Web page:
Remember how the FDA does not approve essential oils and the labels can be exaggerated? Also, recall the term aromatherapy has no restriction whatsoever, so there are a lot of companies going around using the term very loosely. Some of these aromatherapy products can contain imitation oils, which are not real essential oils.
You want quality essential oils to use, right? Not imitations.
Most essential oils are used in the form of aromatherapy, which is used for balancing, harmonizing and promoting the health of body, mind and spirit. Aromatherapy is designed to affect the whole person not just the symptom or disease and to assist the body’s natural ability to balance, regulate, heal and maintain itself.
If you use imitation oils you will not get the therapeutic benefit that aromatherapy has to offer.
But, how do you know that you’re purchasing good quality oils?
Use the following tips to help you:
Beware of the term “fragrance”
Avoid any product that uses terms like “fragrance oil”, “parfum”, “fragrance”, or “perfume oil” on the label. These terms do not mean that the product has any amount of essential oil in it. Sometimes they are nothing but synthetic chemicals. If genuine essential oils are used that should be indicated somewhere in the ingredients.
Look for dark colored glass bottles
Essential oils can go rancid very quickly when exposed to extreme sunlight and temperatures. Essential oils should be bought in and stored in dark colored glass bottles as this keeps out the light and holds the oil’s shelf life a little longer.
Look for the oil’s botanical or Latin name
Try to avoid buying oils from places that don’t list the essential oil’s botanical (or Latin name), country of origin, method of extraction, and whether it’s wild crafted, organic, or neither. Regarding the botanical name, some essential oils have multiple variations, and therefore, will have different therapeutic properties.
Look for the terms “therapeutic grade” or “certified therapeutic grade”
Watch out for terms such as “therapeutic grade”, “food grade”, “certified therapeutic grade”, and “aromatherapy grade” as they don’t have any real meaning behind them. Also, the term “pure essential oil” does not hold much authority as even pure essential oils can be of low grade quality.
Buy organic, if you can
When you can, buy organic oils over non-organic ones as organic oils are distilled or extracted from plants that are grown without pesticides.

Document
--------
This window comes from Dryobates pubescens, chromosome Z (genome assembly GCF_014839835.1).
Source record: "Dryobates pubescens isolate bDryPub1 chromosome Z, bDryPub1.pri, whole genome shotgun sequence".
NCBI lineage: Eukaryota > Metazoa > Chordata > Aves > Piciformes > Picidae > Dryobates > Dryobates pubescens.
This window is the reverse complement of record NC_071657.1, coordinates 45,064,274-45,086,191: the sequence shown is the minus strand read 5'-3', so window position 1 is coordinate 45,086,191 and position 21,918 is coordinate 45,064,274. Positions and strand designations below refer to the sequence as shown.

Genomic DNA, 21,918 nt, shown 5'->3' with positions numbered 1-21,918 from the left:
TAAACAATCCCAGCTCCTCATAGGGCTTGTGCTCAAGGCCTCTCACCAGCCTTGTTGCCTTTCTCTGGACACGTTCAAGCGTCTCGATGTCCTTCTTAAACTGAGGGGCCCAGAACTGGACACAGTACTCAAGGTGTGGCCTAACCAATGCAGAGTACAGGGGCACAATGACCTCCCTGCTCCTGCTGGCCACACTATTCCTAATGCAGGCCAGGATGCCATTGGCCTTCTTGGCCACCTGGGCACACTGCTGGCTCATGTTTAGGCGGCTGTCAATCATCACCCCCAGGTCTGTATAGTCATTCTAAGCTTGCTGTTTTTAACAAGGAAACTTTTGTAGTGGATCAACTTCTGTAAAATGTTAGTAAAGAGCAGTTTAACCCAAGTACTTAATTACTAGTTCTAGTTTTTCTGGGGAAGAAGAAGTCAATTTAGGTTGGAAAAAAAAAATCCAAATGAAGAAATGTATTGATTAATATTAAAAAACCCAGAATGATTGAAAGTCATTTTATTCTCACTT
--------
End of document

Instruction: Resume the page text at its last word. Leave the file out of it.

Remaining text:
Look for the safety information
Always read the safety information on the label of the oils as certain oils should be avoided with certain medical conditions like epilepsy, pregnancy, or if you’re breast feeding.
Is it toting safe for internal use?
No manufacturer can indicate to you whether an oil is safe for internal use. Even once you determine that the oil is of the highest quality that is still no reason to take it internally. Internal use of essential oils is not to be taken lightly. Once you cross over from aromatherapy to internal use (also know as aromatic medicine) serious complications can occur. Never ingest essential oils without proper consultation with a qualified professional such as a certified clinical aromatherapist.
Look at the price
Less expensive oils are not always a good idea. You get what you pay for. On the other hand, more expensive doesn’t mean better either. Companies that pay for the testing of their high quality oils will have their oils priced appropriately to account for that.
An important note about essential oils and aromatherapy:
Aromatherapy is meant to complement your standard medical care as an alternative health modality and should not be viewed as a cure for illness or disease.
Never apply undiluted essential oils to skin. Make sure they are diluted well in a carrier oil such as olive, almond, evening primrose, jojoba, coconut, or avocado oil. Avoid mineral oil, which is a byproduct of petroleum production – it’s synthetic, clogs pores, prevents the skin from breathing naturally, and prevents essential oil absorption. Do not overuse essential oils as all essential oils have the possibility of causing adverse reactions such as headaches and nausea when overused. If used daily, to keep adverse reactions from occurring, or to a minimum, it is advised to rotate the oils used every two weeks.
Never ingest essential oils without proper consultation with a qualified professional such as a certified clinical aromatherapist. If used as a mouthwash or gargle ensure proper dilution as well as proper spitting techniques are utilized to ensure minimal swallowing.
What do you look for when purchasing essential oils?